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bigduckontax
bigduckontax, Accountant
Category: Tax
Satisfied Customers: 4189
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I require advice on residency so that I can make a tax return

Customer Question

I require advice on residency so that I can make a tax return in both the UK and the Republic of Ireland.
I have been permanently employed in the UK since 1 October 2014, and reside here from Mondays to Friday afternoons, but return to my family home in Ireland virtually every week-end. I have income in both countries, which is fully taxed at source on a PAYE basis in both jurisdictions. About 75% of my income arises in the UK. I have looked at the Double Tax Agreements between Britain and Ireland, and at the Simple Test for Residency, and feel that I may be deemed a resident of Ireland for tax purposes. However, I don't know if I am correct in this assumption, and I don't know if this would be the best outcome from my personal financial planning perspective.
My two questions are (i) how can I find a tax adviser who is knowledgeable about tax domicile/residency issues between UK and RoI to assist me in making returns to both tax authorities in a way that minimises my total tax liability within current tax legislation, and (ii) what typically are the fees such an adviser would charge me for advice and assistance in making returns?
Thanks
Frank
Submitted: 2 years ago.
Category: Tax
Expert:  bigduckontax replied 2 years ago.
Hello, Frank, I am Keith, one of the experts on Just Answer, and pleased to be able to help you with your question. You would appear to spend over 183 days in the UK in each tax year. You are therefore liable for UK Income Tax on your world wide income. You also receive Irish income under PAYE. That is part of your income for UK tax purposes and the tax payable in Ireland, under the Double Taxation Convention between the two countries which precludes the same income stream being taxed in both jurisdictions, is allowable as a tax credit against your UK tax liability. The Convention does not, however, protect you from difference in rates of taxation. Ireland has exactly the same rule, 183 days, as the UK, as do indeed many other countries. As far as I can see you may not be classed as resident, but if your main domestic residence is there then this might affect your position. I would be inclined to seek advice and guidance from Revenue, Irish Tax and Customs, as to your exact situation and whether you need to make a tax return there. Remember Just Answer is essentially an UK tax advice site. I do hope my answer has been of assistance.
Customer: replied 2 years ago.
Thank you for replying to me, Kieth, and for giving me your opinion on my residency. As this is a complicated area, which can't be addressed adequately through an on-line discussion, I wasn't actually asking for tax advice. What I really need is to speak to someone who knows about the taxation of non-residents, hence the two questions I put to Just Answer (ie where can I find a knowledgeable adviser, and what are their fees likely to be?). Your answer above has suggested a third question: is it possible for me to speak directly with an inspector of taxes in HMRC? I have tried to phone them on 0300(###) ###-####which they advertise on their website, but this has not been successful. Does HMRC have local offices with public access that I could drop into and start a conversation with them?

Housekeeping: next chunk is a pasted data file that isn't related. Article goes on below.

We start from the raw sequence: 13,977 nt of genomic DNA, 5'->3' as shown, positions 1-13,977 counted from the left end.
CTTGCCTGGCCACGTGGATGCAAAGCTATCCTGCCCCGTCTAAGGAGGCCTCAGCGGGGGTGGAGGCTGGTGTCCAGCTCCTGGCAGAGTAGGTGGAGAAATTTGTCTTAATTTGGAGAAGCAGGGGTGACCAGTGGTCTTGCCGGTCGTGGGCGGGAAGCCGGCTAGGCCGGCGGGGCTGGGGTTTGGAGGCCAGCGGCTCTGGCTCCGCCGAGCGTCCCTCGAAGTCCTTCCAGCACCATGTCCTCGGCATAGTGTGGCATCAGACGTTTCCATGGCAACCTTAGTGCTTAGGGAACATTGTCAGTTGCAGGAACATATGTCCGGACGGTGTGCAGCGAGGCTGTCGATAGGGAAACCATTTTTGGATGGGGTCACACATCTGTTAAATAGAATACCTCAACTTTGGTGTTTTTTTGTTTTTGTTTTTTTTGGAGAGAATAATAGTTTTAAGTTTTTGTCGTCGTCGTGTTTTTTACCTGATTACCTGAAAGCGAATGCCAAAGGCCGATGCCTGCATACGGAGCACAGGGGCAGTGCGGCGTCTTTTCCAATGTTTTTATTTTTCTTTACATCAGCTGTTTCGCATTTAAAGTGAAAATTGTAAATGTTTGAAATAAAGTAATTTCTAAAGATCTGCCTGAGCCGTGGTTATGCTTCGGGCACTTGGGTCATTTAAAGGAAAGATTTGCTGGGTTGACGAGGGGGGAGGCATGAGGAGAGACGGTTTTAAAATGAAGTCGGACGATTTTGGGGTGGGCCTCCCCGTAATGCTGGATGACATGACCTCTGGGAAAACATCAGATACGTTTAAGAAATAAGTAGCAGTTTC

Are you able to answer those three questions for me, please?
Expert:  bigduckontax replied 2 years ago.
My advice is never, ever, under any circumstances whatsoever, try to communicate with HMRC by telephone. There is far to much chance that the official will get hold of the wrong end of the stick if they can even find the stick at all! Always put your query in writing they you have a hard copy of what has been discussed.
Yes HMRC does have local offices, although in England and Wales they are pretty scarce. In Scotland where I am we have local offices in the two larger towns north and south of mine.
Customer: replied 2 years ago.
Again, thanks Kieth for your advice about speaking directly with HMRC, which I will take on board.How do I find a knowledgeable adviser on residency? What fees would such a firm typically charger for advice and assistance in making a return?Frank
Expert:  bigduckontax replied 2 years ago.
If you go commercially I cannot see you getting much change out of GBP 250 plus VAT. You would do much better to do it yourself my simply asking HMRC. To find an expert you could look on Google; unfortunately Just Answer protocol does not permit me to make personal recommendations. Please be so kind as to rate me before you leave the Just Answer site.
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Customer: replied 2 years ago.
I've rated you Good, Kieth. ThanksFrank
Expert:  bigduckontax replied 2 years ago.
Thank you for your support, Frank.